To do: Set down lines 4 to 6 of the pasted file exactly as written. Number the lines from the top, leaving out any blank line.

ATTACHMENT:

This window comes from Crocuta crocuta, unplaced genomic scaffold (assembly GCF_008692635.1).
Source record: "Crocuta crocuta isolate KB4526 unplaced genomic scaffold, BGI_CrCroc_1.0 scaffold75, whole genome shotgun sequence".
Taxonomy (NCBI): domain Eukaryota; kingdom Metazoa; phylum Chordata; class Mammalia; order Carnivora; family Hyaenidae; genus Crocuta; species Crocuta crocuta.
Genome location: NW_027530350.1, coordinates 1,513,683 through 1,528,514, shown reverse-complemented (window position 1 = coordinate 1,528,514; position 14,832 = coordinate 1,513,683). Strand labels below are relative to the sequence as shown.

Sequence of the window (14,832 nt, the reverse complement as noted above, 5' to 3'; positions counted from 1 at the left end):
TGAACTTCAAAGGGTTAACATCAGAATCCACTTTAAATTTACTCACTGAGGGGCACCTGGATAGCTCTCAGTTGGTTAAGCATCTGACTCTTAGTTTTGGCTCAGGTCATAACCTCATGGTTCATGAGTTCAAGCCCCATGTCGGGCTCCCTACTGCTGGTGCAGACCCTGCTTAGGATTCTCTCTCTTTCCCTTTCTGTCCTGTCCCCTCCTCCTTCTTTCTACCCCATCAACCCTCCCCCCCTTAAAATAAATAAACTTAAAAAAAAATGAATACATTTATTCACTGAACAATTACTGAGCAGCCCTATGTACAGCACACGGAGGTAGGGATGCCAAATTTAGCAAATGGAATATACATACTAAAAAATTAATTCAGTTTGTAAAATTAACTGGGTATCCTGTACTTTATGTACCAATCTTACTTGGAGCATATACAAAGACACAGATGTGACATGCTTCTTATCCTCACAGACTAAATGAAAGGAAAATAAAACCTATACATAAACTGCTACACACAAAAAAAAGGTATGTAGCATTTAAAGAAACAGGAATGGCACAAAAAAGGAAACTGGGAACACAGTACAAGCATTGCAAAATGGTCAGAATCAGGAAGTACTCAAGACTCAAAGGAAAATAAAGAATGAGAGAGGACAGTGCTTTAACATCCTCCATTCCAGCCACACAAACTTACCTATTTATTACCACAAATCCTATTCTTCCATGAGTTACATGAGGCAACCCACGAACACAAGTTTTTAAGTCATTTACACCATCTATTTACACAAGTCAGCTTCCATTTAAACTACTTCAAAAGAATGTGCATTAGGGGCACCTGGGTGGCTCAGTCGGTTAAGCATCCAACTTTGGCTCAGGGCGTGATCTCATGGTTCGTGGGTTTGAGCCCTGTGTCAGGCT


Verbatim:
Genome location: NW_027530350.1, coordinates 1,513,683 through 1,528,514, shown reverse-complemented (window position 1 = coordinate 1,528,514; position 14,832 = coordinate 1,513,683). Strand labels below are relative to the sequence as shown.

Sequence of the window (14,832 nt, the reverse complement as noted above, 5' to 3'; positions counted from 1 at the left end):
TGAACTTCAAAGGGTTAACATCAGAATCCACTTTAAATTTACTCACTGAGGGGCACCTGGATAGCTCTCAGTTGGTTAAGCATCTGACTCTTAGTTTTGGCTCAGGTCATAACCTCATGGTTCATGAGTTCAAGCCCCATGTCGGGCTCCCTACTGCTGGTGCAGACCCTGCTTAGGATTCTCTCTCTTTCCCTTTCTGTCCTGTCCCCTCCTCCTTCTTTCTACCCCATCAACCCTCCCCCCCTTAAAATAAATAAACTTAAAAAAAAATGAATACATTTATTCACTGAACAATTACTGAGCAGCCCTATGTACAGCACACGGAGGTAGGGATGCCAAATTTAGCAAATGGAATATACATACTAAAAAATTAATTCAGTTTGTAAAATTAACTGGGTATCCTGTACTTTATGTACCAATCTTACTTGGAGCATATACAAAGACACAGATGTGACATGCTTCTTATCCTCACAGACTAAATGAAAGGAAAATAAAACCTATACATAAACTGCTACACACAAAAAAAAGGTATGTAGCATTTAAAGAAACAGGAATGGCACAAAAAAGGAAACTGGGAACACAGTACAAGCATTGCAAAATGGTCAGAATCAGGAAGTACTCAAGACTCAAAGGAAAATAAAGAATGAGAGAGGACAGTGCTTTAACATCCTCCATTCCAGCCACACAAACTTACCTATTTATTACCACAAATCCTATTCTTCCATGAGTTACATGAGGCAACCCACGAACACAAGTTTTTAAGTCATTTACACCATCTATTTACACAAGTCAGCTTCCATTTAAACTACTTCAAAAGAATGTGCATTAGGGGCACCTGGGTGGCTCAGTCGGTTAAGCATCCAACTTTGGCTCAGGGCGTGATCTCATGGTTCGTGGGTTTGAGCCCTGTGTCAGGCT